Flat RacingHorse Racing

Steve Jones: “Adam Kirby is top class. And Adayar might well be, too”

June 7, 2021January 7th, 2022

THE world and its significant other lined up to congratulate Adam Kirby for a Cazoo Derby victory that seemed a success for natural justice.

Kirby had been jocked off a more fancied Epsom runner, John Leeper, by Frankie Dettori in the days leading up to the Classic.

It left Kirby free to ride Adayar, ironically one of three Derby colts from Dettori’s former employers at Godolphin.

The beautifully-bred son of Frankel was well known to Kirby. He had never ridden him in a race but he had broken him in as a youngster at his farm near Newmarket.

The jockeys’ wheel of fortune spun in the right direction for Kirby but few seemed to spare many thoughts for champion jockey Oisin Murphy, who had been due to ride Adayar in the Derby.

He was instead confined to the sidelines as the role of commentator. His turn will surely come and it’s hard to argue Kirby didn’t deserve his first Classic victory.

The 32-year-old is top class. Some seem to think referring to him as an all-weather jockey is demeaning. That’s probably the intention in some respect but those that dominate the artificial tracks do so because they are tactically superb.

Being in the right position is the key to winning all-weather races around the tight tracks of Lingfield, Kempton and Wolverhampton.

Kirby is almost always in the right position. He was again on Saturday on Adayar and it’s only the beanpole jockey’s weight problems that have stopped him getting one of the really big jobs.

It remains to be seen if Kirby will be in more demand in the biggest Flat races on the back of his Derby success. His talents suggest he should be.

Adayar is sure to have some lofty targets after his impressive four-and-a-half length win at Epsom on Saturday.

His prospects look bright for a number of reasons but they do come with certain caveats.

He might have been given a superb ride by Kirby but there was no fluke in this victory. His draw in stall one was the worst of all on statistics.

He was the first Derby winner since Oath in 1999 to start from the ‘coffin box’. To overcome the poor draw and get a good position needed tactical speed and that bodes well for his future.

It’s hard to see Charlie Appleby dropping this strong stayer, who had the Group 2 Queen’s Vase over 1m6f as a possible Royal Ascot target before Saturday, back in distance so the Irish Derby would be the next natural step.

The ground could hold the key to Adayar’s future performances. A soft surface does seem important to him so it will be interesting to see how his cards are played if we have a hot summer.

It wasn’t just the winner that made the race happy viewing for Appleby and his bosses at Godolphin.

Hurricane Lane ran really well in third. He came into the race having shaped like a stayer when winning York’s Dante Stakes and nothing he did at Epsom to suggest stamina wasn’t his strong suit.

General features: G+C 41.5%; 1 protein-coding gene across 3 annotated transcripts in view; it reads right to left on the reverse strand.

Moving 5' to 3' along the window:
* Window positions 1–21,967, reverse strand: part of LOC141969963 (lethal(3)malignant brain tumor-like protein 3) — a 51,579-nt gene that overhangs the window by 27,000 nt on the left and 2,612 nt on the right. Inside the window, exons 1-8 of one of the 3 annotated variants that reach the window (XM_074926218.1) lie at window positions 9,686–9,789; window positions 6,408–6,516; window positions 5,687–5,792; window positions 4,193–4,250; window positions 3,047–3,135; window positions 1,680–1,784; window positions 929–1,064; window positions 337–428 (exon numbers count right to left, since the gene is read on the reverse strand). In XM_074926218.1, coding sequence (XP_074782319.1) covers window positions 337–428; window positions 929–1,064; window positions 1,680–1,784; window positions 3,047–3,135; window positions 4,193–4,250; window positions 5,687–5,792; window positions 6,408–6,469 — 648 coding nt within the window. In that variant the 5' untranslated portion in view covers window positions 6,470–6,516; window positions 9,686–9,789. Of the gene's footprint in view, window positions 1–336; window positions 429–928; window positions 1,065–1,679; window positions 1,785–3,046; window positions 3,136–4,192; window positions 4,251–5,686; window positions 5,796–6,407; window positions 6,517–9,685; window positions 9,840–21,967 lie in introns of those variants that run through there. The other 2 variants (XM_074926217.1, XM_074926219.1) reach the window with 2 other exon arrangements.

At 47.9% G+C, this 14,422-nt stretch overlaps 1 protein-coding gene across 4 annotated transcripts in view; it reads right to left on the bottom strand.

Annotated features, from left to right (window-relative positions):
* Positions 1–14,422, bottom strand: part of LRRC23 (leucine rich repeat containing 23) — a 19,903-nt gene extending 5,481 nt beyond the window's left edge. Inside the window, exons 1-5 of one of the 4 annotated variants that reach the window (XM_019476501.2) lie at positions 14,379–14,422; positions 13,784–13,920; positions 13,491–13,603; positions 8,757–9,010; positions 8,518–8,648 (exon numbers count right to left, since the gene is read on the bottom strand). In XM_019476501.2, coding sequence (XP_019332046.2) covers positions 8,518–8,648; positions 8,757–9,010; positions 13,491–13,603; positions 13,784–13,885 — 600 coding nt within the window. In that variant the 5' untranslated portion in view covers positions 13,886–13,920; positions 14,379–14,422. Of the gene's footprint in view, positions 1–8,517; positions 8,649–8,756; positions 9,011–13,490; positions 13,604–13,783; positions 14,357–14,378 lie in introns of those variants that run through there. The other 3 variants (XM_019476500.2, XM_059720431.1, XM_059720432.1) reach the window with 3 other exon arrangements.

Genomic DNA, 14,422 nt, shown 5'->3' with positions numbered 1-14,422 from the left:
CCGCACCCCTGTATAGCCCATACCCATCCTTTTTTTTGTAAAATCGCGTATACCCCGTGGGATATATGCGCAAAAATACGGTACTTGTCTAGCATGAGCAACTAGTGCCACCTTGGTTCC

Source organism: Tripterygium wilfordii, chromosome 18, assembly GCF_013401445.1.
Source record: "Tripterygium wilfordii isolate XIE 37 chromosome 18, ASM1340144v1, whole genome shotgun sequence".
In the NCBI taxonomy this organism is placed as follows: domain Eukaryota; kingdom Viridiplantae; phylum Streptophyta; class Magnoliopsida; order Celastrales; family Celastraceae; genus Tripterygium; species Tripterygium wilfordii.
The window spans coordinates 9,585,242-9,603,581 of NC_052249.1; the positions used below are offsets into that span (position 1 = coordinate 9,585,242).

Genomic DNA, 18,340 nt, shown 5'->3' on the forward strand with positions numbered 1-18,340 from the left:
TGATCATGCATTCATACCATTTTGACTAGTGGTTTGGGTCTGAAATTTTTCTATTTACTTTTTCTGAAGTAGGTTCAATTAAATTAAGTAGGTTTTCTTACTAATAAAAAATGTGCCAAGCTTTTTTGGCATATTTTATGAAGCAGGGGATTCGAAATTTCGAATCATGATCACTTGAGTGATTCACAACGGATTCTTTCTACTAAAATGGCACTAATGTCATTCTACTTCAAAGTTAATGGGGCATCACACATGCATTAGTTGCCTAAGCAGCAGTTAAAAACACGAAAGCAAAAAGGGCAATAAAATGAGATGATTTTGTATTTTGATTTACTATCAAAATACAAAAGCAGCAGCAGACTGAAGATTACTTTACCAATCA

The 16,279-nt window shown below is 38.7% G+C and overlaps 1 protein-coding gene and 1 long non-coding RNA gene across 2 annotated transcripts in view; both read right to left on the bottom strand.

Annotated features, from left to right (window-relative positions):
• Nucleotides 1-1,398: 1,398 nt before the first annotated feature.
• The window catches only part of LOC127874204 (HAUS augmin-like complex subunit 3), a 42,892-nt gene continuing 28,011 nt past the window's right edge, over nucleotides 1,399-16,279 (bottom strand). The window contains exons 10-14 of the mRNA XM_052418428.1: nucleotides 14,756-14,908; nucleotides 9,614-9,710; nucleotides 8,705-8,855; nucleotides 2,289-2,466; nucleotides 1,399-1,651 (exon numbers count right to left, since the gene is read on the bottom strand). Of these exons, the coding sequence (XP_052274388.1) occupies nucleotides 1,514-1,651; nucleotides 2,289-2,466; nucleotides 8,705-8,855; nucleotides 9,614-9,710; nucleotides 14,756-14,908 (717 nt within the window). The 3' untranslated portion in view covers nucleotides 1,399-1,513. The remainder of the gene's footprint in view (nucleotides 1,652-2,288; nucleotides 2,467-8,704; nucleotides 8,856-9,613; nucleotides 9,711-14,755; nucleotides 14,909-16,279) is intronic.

He sat just outside Adayar for much of the race but he didn’t handle the downhill run through Tattenham Corner anywhere near as well. To stay on for third was most promising, especially as he lost his front shoes, and he will surely be a contender for races like the Gordon Stakes at Glorious Goodwood and York’s Great Voltigeur Stakes but he looks ready-made for the St Leger.

There is also some collateral form that would have pleased the Godolphin team. Derby runner-up Mojo Star had been beaten by Manobo, who was making his debut, in a Newbury maiden last month.

Manobo followed up on Kempton’s all-weather last week and he looks another exciting colt.

Irish 2000 Guineas winner Mac Swiney appreciated the rain that hit the track on Friday but he didn’t appear to see out the 1m4f trip. The Irish Champion Stakes already looks a suitable long-range target.

Hot favourite Bolshoi Ballet suffered a nasty injury when getting struck into, probably quite early in the race, so he is worthy of another chance. The Irish Derby is an obvious option if his injury is not more than superficial.

The supporting races were a little disappointing this year. Littered with non-runners due to the softened ground, it’s hard to imagine there are many superstars lurking in the form of those contests.

King Frankel was unlucky in the opening handicap having been left in a poor position after rearing in the stalls. He will win decent races when upped in distance.

Duke Of Hazzard wouldn’t have appreciated the rain in the Diomed Stakes. He also ran into the back of the weakening leader when going for a run up the rail at a crucial stage.

Paul and Ollie Cole’s ace has a great record at Goodwood. He might lack the class of some of the Sussex Stakes contenders but he could easily run well at big odds in that Group 1 prize if granted quicker ground.

A day earlier, the Cazoo Oaks was won in devastating fashion by Aidan O’Brien’s Snowfall. Her performance was quite unbelievable and, while the persistent rain that turned the ground helped, to win a Classic by 16 lengths was staggering.

Easy conditions seem important to her but she is totally unexposed over 1m4f and the weight she will receive when taking on the colts will make her dangerous in all the top prizes.

It’s hard to imagine it was a strong Classic – winner aside – although Snowfall’s stablemate Divinely did well to finish third having endured a far from smooth passage.

Earlier on the card, Pyledriver was excellent when fending off favourite Al Aasy in the closing stages of the Coronation Cup.

He had pulled way too hard on his comeback run in the Jockey Club Stakes at Newmarket and that threatened to hold back his progress.

Martin Dwyer rode him much more prominently on Friday and it seemed to do the trick. He has no problem with decent ground and has always had lots of class.

Anyone underestimating him in races like the King George VI and Queen Elizabeth Stakes might end up looking a bit foolish.